Posts Tagged ‘Dept of Speculation’
March 31, 2014 | by Matt Pieknik
Issue 207 of The Paris Review included Jenny Offill’s story “Magic and Dread,” an excerpt from her new novel, Dept. of Speculation, published earlier this year. James Wood called it “a novel that’s wonderfully hard to encapsulate, because it faces in many directions at the same time, and glitters with different emotional colors.” Offill is the author of the novel Last Things, and the coeditor, with Elissa Schappell, of two anthologies of essays. She has also written several children’s books, including 17 Things I’m Not Allowed to Do Anymore, 11 Experiments That Failed, and Sparky! She teaches writing at Queens University, Brooklyn College, and Columbia University.
For the narrator of your novel, the wife, there’s a lot of conjecture going on—guessing how to write a book, how to be in a marriage, how to raise a child, how to bear the time of writing a book. Do you consider writing to be a fundamentally speculative act?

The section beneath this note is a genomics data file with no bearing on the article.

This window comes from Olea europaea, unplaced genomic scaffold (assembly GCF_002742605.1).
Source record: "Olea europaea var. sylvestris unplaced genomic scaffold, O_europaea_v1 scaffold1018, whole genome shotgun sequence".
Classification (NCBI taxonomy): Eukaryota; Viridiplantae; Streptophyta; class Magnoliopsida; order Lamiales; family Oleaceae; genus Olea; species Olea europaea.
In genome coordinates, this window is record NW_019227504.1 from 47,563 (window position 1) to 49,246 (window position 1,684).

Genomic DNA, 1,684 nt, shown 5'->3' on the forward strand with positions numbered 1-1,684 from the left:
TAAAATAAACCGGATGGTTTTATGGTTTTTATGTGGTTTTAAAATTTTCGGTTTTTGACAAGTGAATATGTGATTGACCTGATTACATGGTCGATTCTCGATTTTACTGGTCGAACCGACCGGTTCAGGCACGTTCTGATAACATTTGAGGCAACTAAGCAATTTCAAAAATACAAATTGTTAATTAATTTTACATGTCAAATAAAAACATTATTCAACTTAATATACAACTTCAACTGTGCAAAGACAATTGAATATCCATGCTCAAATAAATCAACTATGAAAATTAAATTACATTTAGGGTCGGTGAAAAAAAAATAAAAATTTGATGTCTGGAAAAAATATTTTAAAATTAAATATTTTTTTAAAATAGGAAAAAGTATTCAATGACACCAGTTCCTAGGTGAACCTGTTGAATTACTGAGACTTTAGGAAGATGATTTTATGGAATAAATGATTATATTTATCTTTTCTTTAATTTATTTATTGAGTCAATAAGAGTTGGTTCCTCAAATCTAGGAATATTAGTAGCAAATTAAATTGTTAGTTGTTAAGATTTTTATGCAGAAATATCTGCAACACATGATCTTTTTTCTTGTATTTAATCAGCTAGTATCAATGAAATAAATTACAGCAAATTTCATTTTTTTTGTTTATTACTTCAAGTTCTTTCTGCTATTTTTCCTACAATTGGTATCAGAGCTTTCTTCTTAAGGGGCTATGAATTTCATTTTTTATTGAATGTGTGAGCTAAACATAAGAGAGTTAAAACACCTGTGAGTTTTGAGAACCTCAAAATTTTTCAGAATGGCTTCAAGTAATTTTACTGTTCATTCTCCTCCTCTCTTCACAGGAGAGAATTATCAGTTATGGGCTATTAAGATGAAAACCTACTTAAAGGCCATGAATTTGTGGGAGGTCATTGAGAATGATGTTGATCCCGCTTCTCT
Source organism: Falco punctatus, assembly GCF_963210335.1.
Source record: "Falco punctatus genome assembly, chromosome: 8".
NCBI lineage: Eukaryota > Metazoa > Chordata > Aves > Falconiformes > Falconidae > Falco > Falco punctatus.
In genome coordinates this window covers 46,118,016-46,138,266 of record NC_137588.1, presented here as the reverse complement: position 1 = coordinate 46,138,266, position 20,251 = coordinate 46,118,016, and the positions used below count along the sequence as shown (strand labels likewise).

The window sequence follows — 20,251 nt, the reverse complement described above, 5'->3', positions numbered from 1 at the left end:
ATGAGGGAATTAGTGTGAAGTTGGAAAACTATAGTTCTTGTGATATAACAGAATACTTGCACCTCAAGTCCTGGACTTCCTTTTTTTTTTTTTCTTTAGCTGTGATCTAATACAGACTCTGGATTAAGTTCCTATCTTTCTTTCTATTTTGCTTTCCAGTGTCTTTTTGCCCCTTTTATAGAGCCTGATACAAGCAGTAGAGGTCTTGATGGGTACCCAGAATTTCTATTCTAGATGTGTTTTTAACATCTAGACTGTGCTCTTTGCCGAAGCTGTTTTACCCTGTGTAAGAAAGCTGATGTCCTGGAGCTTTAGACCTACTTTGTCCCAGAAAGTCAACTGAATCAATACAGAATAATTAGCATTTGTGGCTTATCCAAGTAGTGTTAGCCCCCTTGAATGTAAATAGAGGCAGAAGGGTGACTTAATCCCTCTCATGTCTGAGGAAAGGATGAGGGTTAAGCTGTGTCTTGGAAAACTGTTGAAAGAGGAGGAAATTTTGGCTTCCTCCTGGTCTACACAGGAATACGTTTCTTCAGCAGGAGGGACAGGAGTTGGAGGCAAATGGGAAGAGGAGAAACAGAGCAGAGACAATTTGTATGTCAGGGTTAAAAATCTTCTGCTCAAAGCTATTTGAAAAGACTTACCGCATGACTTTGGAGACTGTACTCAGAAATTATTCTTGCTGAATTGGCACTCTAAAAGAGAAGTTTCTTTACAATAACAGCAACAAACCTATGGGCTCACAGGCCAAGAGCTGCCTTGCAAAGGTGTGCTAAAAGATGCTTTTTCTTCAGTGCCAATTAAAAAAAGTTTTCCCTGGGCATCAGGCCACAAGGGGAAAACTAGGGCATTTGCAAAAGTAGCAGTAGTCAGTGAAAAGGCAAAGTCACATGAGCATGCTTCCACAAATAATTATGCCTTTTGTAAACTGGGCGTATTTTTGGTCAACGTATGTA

One of the odd things about being a writer is that you never reach a point of certainty, a point of mastery where you can say, Right. Now I understand how this is done. That is why so many talented people stop writing. It’s hard to tolerate this not-knowing. It’s hard to tolerate feeling like an idiot or an imposter, and it gets harder as the years tick by.
But I would argue that this feeling of uncertainty is actually the best practice you could have for the other important things you will do in your life. No one ever masters falling in love or being a parent or losing someone close to him. And who would want to master such things, really? Wandering through the woods, looking for a sudden sunlit clearing, that’s the most interesting part of it. Read More »
February 24, 2014 | by Dan Piepenbring
This evening at seven, join us at McNally Jackson, where our editor, Lorin Stein, will be in conversation with Jenny Offill. Jenny’s excellent new novel, Dept. of Speculation, is out now; Vanity Fair calls it “a startling feat of storytelling—an intense and witty meditation on motherhood, infidelity, and identity, each line a dazzling, perfectly chiseled arrowhead aimed at your heart.” (I hasten to assure you that no arrows, perfectly chiseled or otherwise, will be aimed at anyone at tonight’s reading.)
Jenny’s name should sound familiar: her story “Magic and Dread,” an excerpt from the novel, appears in our Winter issue. If her name doesn’t ring a bell, it probably means you haven’t read our Winter issue—get on that!